# Thread: [SOLVED] A Series with Partial Sums

1. ## [SOLVED] A Series with Partial Sums

Investigate the convergence of:

$\displaystyle \sum_{k=1}^{\infty}\,\,\frac{4}{k(k+2)}$.

So I broke it down into:

$\displaystyle \sum_{k=1}^{\infty}\,\,\frac{2}{k}-\frac{2}{k+2}$

I have no idea how to write this as the nth partial sum. I tried writing the first few terms:

$\displaystyle S_{3}=2-\frac{2}{3}+1-\frac{1}{2} + \frac{2}{3}-\frac{2}{5}$

I'm completely lost. Thanks!

2. Okay, so looking at it a bit more, and it looks like it'll be $\displaystyle S_{n} = 3 - \frac{2}{n+2}$

Is this correct?

A similar problem

$\displaystyle \sum_{k=1}^{\infty}\,\,\frac{9}{k(k+3)}$

3. Originally Posted by Pinkk
Okay, so looking at it a bit more, and it looks like it'll be $\displaystyle S_{n} = 3 - \frac{2}{n+2}$

Is this correct?
unfortunately not! the correct answer is: $\displaystyle S_n=3 - 2 \left(\frac{1}{n+1} + \frac{1}{n+2} \right).$ just find $\displaystyle S_n$ for a few values of $\displaystyle n$ and you'll see the pattern!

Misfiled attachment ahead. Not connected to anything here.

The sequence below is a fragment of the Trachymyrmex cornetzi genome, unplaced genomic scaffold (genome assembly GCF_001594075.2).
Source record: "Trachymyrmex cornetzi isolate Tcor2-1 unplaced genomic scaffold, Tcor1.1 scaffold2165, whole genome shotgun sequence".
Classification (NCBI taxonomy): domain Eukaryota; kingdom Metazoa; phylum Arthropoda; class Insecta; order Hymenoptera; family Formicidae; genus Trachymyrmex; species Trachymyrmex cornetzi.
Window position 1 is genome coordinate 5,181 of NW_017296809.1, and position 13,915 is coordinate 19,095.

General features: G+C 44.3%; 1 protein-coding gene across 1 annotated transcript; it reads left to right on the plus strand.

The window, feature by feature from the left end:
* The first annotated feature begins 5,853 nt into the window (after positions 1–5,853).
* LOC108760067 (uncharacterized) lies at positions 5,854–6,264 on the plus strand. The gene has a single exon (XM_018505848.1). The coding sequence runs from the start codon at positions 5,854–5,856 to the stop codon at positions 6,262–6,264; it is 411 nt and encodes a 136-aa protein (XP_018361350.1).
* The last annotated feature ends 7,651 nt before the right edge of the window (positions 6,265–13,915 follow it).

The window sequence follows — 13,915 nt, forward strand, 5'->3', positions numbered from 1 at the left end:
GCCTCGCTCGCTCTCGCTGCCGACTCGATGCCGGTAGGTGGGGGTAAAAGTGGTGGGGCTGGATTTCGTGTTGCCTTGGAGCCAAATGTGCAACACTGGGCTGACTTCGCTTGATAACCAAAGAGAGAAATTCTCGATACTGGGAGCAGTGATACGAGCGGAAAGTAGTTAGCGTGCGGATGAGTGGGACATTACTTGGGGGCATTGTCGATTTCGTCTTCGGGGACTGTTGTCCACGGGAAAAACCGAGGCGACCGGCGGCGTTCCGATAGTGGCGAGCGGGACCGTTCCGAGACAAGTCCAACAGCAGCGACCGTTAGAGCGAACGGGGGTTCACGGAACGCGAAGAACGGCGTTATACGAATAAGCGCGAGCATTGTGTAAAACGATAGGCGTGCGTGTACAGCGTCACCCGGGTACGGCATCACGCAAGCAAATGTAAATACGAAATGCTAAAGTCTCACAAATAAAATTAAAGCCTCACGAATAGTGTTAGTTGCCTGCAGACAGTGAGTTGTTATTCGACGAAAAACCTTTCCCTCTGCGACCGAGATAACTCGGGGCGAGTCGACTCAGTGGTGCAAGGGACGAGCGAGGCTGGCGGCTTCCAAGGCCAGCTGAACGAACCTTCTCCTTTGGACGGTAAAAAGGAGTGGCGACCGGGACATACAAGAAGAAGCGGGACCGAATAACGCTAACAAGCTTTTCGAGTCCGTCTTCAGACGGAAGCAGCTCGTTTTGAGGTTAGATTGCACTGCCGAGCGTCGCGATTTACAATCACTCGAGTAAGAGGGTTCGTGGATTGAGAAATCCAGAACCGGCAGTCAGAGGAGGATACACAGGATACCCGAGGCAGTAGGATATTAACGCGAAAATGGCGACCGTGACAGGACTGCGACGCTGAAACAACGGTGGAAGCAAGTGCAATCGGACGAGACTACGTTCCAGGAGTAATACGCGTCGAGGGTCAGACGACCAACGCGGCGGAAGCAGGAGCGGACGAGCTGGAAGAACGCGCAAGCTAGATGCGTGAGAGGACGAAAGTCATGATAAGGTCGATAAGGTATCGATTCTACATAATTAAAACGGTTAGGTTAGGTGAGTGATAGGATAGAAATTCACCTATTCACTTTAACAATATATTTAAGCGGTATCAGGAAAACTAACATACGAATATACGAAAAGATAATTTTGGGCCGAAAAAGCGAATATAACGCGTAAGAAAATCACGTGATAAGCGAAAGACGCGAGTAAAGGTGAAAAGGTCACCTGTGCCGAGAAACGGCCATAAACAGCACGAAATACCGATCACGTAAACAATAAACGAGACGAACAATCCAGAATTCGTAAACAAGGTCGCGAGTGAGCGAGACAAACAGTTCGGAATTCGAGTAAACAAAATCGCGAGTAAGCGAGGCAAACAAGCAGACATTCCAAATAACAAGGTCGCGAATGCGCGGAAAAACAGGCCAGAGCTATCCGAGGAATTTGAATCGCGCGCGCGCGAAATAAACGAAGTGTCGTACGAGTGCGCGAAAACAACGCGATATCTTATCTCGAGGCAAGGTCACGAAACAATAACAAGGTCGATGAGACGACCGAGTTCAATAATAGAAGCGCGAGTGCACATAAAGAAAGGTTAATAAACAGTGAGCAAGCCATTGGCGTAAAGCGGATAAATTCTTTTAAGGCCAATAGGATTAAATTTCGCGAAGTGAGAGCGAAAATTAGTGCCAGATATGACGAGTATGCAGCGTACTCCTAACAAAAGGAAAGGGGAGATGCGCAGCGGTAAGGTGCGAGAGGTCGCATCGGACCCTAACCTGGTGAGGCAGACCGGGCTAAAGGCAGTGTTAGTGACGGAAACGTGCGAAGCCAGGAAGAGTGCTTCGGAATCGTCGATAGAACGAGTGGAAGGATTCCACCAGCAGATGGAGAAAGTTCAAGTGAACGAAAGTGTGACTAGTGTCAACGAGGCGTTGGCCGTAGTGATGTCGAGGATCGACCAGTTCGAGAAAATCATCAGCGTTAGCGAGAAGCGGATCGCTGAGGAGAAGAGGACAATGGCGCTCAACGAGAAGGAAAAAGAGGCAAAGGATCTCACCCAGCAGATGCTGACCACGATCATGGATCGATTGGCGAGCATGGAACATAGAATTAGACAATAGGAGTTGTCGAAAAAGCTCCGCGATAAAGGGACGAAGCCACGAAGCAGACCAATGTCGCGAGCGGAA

4. Ah, I think I get it. So using $\displaystyle S_{3}$ in the first problem (since this when terms begin to cancel each other out) you eventually arrive at:

$\displaystyle S_{3}= 3-\frac{2}{4}-\frac{2}{5}=3 - 2(\frac{1}{3+1}+\frac{1}{3+2})$ and then simply substitute $\displaystyle n=3$ in the denominators and I get what you got.

So for the second problem I posted, is this correct?

$\displaystyle S_{n}=\frac{11}{2} - 3(\frac{1}{n+1}+\frac{1}{n+2}+\frac{1}{n+3})$ and thus leading to:

$\displaystyle \sum_{k=1}^{\infty}\,\,\frac{9}{k(k+3)} = \frac{11}{2}$

5. Originally Posted by Pinkk
Ah, I think I get it. So using $\displaystyle S_{3}$ in the first problem (since this when terms begin to cancel each other out) you eventually arrive at:

$\displaystyle S_{3}= 3-\frac{2}{4}-\frac{2}{5}=3 - 2(\frac{1}{3+1}+\frac{1}{3+2})$ and then simply substitute $\displaystyle n=3$ in the denominators and I get what you got.

So for the second problem I posted, is this correct?

$\displaystyle S_{n}=\frac{11}{2} - 3(\frac{1}{n+1}+\frac{1}{n+2}+\frac{1}{n+3})$ and thus leading to:

$\displaystyle \sum_{k=1}^{\infty}\,\,\frac{9}{k(k+3)} = \frac{11}{2}$
correct! good job!

6. Thanks again. My professor is kinda rushing through this stuff since we're a bit behind schedule, not to mention we have a test on double and triple integration tomorrow, so my brain is on overload right now.